Hosni, his brother, and Mohamed, his cousin, were both 17 when, on December 2, 1990, they stabbed to death Baruch Heisler, a 24-year-old yeshiva student, on a bus traveling from Petah Tikva to Tel Aviv. Three members of the Sawalha family boarded the No. 66 bus at a stop in Pardes Katz. According to the indictment, they stabbed passengers in order to be accepted into the Fatah organization. A policeman who happened to be there opened fire at them. Mohammed Sawalha’s cousin Jafar Dweikat was killed instantly. Hosni Sawalha sustained three ricochet wounds (next to the eye, on the jaw and on his hand).

Mohammed and Hosni were tried in Tel Aviv District Court. They say they refused to hire legal counsel and were therefore represented by a state-appointed lawyer. Because they were underage, they were sentenced to 35 years in prison. The prosecution appealed and the Supreme Court stiffened the sentence to life imprisonment. The army demolished their families’ homes.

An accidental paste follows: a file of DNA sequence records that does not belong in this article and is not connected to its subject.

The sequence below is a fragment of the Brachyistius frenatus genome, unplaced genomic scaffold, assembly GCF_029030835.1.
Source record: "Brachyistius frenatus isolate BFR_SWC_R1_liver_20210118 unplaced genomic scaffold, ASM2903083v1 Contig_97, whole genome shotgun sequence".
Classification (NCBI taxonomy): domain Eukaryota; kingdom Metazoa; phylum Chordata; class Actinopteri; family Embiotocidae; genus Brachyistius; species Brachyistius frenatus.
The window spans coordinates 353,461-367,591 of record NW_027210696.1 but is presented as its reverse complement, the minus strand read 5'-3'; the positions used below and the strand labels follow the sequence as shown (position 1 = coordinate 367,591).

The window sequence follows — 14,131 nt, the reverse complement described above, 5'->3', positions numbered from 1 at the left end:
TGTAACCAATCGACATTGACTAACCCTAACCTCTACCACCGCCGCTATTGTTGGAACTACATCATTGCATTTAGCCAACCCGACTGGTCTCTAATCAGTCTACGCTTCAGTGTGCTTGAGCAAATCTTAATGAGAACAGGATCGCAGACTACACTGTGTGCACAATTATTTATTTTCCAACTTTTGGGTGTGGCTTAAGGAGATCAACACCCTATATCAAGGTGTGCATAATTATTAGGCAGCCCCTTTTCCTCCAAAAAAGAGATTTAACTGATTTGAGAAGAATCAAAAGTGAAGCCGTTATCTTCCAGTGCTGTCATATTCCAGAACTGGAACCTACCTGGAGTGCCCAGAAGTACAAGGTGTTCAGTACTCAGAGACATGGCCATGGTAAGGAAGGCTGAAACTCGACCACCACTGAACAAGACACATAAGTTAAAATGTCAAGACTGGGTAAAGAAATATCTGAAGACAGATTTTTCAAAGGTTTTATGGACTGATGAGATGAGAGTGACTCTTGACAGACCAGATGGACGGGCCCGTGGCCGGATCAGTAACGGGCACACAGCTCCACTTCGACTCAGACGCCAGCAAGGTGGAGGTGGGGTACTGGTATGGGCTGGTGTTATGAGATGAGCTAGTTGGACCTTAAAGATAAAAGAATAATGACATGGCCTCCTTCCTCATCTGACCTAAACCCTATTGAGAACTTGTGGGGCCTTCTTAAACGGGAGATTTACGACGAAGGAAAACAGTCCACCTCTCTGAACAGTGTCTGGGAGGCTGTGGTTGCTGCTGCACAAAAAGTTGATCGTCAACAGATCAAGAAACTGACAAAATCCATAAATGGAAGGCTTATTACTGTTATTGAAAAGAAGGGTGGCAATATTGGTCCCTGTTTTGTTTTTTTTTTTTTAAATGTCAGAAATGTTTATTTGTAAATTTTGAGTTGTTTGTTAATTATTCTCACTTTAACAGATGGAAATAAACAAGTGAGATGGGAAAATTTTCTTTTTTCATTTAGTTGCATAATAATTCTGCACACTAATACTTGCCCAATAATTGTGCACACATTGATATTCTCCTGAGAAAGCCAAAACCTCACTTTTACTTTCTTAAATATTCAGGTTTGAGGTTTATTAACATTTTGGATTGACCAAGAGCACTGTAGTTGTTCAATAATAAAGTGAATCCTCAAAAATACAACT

Mohammed Sawalha preferred not to comment on the deed for which they received life terms. He said, “We have to look forward, to the future. Thinking about all our dear ones whom the Israelis killed all these years will not bring them back to life. We and the Israelis have to think about our children, about the future generations and about the common denominator that will allow us to live here.”

But Hosni, who spoke less, said, “We were young, 17. Today, as adults, we see things differently.” He also gave an embarrassed smile. A relative said that the arrest and the demolition of the house had shortened the life of Hosni’s mother. She died at 48.